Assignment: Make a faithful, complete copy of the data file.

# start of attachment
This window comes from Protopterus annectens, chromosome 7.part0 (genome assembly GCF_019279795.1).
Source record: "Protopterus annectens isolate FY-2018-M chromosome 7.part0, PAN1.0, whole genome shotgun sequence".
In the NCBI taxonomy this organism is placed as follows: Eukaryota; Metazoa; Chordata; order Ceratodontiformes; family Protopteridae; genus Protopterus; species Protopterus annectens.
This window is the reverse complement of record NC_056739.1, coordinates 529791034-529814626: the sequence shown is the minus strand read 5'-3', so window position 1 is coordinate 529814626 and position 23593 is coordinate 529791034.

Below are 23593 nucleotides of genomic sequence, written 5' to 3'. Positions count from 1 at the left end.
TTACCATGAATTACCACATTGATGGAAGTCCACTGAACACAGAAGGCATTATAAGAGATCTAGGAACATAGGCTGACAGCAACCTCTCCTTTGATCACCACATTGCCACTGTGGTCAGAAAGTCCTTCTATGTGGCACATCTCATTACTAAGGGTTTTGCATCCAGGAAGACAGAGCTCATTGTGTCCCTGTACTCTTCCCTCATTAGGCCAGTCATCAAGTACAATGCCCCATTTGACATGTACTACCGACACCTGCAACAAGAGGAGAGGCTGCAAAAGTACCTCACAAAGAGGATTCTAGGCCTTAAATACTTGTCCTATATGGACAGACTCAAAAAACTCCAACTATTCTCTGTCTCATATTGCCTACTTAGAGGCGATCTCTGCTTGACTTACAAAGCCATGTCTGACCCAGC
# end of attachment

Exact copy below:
This window comes from Protopterus annectens, chromosome 7.part0 (genome assembly GCF_019279795.1).
Source record: "Protopterus annectens isolate FY-2018-M chromosome 7.part0, PAN1.0, whole genome shotgun sequence".
In the NCBI taxonomy this organism is placed as follows: Eukaryota; Metazoa; Chordata; order Ceratodontiformes; family Protopteridae; genus Protopterus; species Protopterus annectens.
This window is the reverse complement of record NC_056739.1, coordinates 529791034-529814626: the sequence shown is the minus strand read 5'-3', so window position 1 is coordinate 529814626 and position 23593 is coordinate 529791034.

Below are 23593 nucleotides of genomic sequence, written 5' to 3'. Positions count from 1 at the left end.
TTACCATGAATTACCACATTGATGGAAGTCCACTGAACACAGAAGGCATTATAAGAGATCTAGGAACATAGGCTGACAGCAACCTCTCCTTTGATCACCACATTGCCACTGTGGTCAGAAAGTCCTTCTATGTGGCACATCTCATTACTAAGGGTTTTGCATCCAGGAAGACAGAGCTCATTGTGTCCCTGTACTCTTCCCTCATTAGGCCAGTCATCAAGTACAATGCCCCATTTGACATGTACTACCGACACCTGCAACAAGAGGAGAGGCTGCAAAAGTACCTCACAAAGAGGATTCTAGGCCTTAAATACTTGTCCTATATGGACAGACTCAAAAAACTCCAACTATTCTCTGTCTCATATTGCCTACTTAGAGGCGATCTCTGCTTGACTTACAAAGCCATGTCTGACCCAGC